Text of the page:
During the 1990s, nine out of ten of the world’s bloodiest conflicts occurred on the African continent. And despite some twenty peacebuilding operations in Africa over the last 25 years, a cohesive strategy for regenerating the key areas of a conflict-ridden country is still elusive. An Afrocentric perspective on strategies for post-conflict peacebuilding is overdue.
The authors of this book consider the problems surrounding the concept of “post-conflict” and the blurring of military and civilian roles as they analyze UN actions in the DRC and Sierra Leone, as well as the African Union Mission in Burundi. The main context of the book, however, is the South African Army’s strategy for Africa, which has been developed with the African Union’s 2006 Post-conflict, Reconstruction, and Development Needs Assessment Guide in mind. This book emanates from that plan. It therefore also explores South Africa’s policy imperatives to integrate development projects and peace missions, involving the military as well as civilian organizations. While this book is not intended as an instruction manual, it attempts to foster an understanding of the particular processes required to develop a sustainable and cohesive post-conflict peacebuilding strategy within the African environment.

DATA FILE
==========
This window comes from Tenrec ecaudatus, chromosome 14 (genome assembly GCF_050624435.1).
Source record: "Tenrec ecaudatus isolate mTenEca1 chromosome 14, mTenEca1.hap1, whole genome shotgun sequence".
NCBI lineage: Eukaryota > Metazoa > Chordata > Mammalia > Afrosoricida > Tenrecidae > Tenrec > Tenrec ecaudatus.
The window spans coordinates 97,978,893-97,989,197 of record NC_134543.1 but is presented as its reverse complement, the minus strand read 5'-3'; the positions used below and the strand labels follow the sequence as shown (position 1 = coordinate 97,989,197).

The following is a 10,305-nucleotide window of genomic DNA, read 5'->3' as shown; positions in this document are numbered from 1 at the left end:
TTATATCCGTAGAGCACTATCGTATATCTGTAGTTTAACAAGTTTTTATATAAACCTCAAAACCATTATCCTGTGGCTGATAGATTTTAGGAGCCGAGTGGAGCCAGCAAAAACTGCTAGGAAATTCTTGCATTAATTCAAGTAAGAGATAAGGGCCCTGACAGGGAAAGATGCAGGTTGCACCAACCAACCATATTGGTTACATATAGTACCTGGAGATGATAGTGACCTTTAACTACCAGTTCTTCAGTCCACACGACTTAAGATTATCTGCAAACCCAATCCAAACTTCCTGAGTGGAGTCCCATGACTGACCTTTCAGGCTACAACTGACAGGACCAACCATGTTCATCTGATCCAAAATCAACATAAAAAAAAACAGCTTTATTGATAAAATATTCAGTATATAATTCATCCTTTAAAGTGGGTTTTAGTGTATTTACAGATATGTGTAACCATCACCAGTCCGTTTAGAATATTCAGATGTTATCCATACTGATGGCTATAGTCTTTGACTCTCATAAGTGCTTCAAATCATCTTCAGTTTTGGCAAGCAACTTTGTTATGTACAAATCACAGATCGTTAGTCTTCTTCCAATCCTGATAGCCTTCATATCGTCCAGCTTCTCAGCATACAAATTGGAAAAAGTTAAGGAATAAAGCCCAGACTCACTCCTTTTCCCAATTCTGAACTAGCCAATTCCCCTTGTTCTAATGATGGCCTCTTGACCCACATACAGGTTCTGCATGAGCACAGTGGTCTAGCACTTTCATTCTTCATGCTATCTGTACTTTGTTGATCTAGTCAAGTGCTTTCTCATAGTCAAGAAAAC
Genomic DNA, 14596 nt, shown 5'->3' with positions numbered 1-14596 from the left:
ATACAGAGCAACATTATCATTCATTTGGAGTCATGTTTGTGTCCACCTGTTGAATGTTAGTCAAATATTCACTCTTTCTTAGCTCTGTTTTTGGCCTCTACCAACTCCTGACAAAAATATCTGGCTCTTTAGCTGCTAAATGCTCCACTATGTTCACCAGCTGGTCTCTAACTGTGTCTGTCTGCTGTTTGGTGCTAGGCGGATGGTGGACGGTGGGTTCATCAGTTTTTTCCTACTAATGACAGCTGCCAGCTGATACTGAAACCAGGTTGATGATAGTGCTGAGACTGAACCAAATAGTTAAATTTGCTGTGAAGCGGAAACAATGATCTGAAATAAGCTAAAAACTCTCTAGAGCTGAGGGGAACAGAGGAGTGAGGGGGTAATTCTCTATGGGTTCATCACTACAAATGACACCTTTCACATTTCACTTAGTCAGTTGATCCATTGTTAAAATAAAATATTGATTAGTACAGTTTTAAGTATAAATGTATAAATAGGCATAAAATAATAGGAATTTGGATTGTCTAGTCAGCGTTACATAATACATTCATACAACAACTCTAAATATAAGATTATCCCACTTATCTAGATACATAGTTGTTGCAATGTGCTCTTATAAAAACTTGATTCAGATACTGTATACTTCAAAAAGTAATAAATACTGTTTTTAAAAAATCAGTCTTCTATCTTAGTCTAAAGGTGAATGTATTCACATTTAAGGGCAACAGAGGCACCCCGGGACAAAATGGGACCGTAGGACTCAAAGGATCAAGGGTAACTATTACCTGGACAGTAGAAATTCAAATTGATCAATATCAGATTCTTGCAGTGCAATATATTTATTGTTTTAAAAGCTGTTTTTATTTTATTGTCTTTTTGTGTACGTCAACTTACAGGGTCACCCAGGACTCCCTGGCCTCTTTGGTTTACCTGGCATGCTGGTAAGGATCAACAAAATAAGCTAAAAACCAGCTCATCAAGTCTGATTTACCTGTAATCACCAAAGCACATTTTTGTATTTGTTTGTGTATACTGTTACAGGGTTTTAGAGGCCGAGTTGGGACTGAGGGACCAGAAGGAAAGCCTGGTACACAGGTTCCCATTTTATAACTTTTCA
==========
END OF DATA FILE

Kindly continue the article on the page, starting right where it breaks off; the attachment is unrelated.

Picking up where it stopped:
It is clear that a military approach to peace missions needs to include developmental, economic, and governance support to ensure lasting stability and human security. An army needs to be equipped and trained for these multiple roles that were regarded as secondary functions but are now priorities in peace mission involvement.